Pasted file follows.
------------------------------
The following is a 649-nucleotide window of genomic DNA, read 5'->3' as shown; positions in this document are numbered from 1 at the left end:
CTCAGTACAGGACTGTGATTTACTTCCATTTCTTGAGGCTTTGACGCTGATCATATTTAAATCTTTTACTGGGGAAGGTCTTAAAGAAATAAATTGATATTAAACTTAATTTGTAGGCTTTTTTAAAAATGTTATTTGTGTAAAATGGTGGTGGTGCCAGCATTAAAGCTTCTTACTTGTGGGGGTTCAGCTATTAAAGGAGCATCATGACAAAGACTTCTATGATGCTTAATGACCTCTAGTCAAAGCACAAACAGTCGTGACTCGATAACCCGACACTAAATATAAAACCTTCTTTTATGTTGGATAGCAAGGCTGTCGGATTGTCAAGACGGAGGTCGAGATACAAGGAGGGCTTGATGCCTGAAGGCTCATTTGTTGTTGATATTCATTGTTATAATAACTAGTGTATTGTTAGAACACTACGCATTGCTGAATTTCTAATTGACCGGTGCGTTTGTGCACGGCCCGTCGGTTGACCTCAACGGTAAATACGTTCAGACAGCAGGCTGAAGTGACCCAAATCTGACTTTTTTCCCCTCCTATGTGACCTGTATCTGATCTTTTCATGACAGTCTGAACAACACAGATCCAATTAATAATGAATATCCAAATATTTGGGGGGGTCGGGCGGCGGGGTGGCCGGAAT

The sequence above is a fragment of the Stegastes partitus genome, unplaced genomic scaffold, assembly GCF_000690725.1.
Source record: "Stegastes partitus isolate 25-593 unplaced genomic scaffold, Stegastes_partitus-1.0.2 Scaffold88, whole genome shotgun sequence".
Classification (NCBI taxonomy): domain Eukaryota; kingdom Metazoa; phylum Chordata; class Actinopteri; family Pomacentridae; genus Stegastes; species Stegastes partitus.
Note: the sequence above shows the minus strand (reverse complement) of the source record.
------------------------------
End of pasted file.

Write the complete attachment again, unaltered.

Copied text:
The following is a 649-nucleotide window of genomic DNA, read 5'->3' as shown; positions in this document are numbered from 1 at the left end:
CTCAGTACAGGACTGTGATTTACTTCCATTTCTTGAGGCTTTGACGCTGATCATATTTAAATCTTTTACTGGGGAAGGTCTTAAAGAAATAAATTGATATTAAACTTAATTTGTAGGCTTTTTTAAAAATGTTATTTGTGTAAAATGGTGGTGGTGCCAGCATTAAAGCTTCTTACTTGTGGGGGTTCAGCTATTAAAGGAGCATCATGACAAAGACTTCTATGATGCTTAATGACCTCTAGTCAAAGCACAAACAGTCGTGACTCGATAACCCGACACTAAATATAAAACCTTCTTTTATGTTGGATAGCAAGGCTGTCGGATTGTCAAGACGGAGGTCGAGATACAAGGAGGGCTTGATGCCTGAAGGCTCATTTGTTGTTGATATTCATTGTTATAATAACTAGTGTATTGTTAGAACACTACGCATTGCTGAATTTCTAATTGACCGGTGCGTTTGTGCACGGCCCGTCGGTTGACCTCAACGGTAAATACGTTCAGACAGCAGGCTGAAGTGACCCAAATCTGACTTTTTTCCCCTCCTATGTGACCTGTATCTGATCTTTTCATGACAGTCTGAACAACACAGATCCAATTAATAATGAATATCCAAATATTTGGGGGGGTCGGGCGGCGGGGTGGCCGGAAT

The sequence above is a fragment of the Stegastes partitus genome, unplaced genomic scaffold, assembly GCF_000690725.1.
Source record: "Stegastes partitus isolate 25-593 unplaced genomic scaffold, Stegastes_partitus-1.0.2 Scaffold88, whole genome shotgun sequence".
Classification (NCBI taxonomy): domain Eukaryota; kingdom Metazoa; phylum Chordata; class Actinopteri; family Pomacentridae; genus Stegastes; species Stegastes partitus.
Note: the sequence above shows the minus strand (reverse complement) of the source record.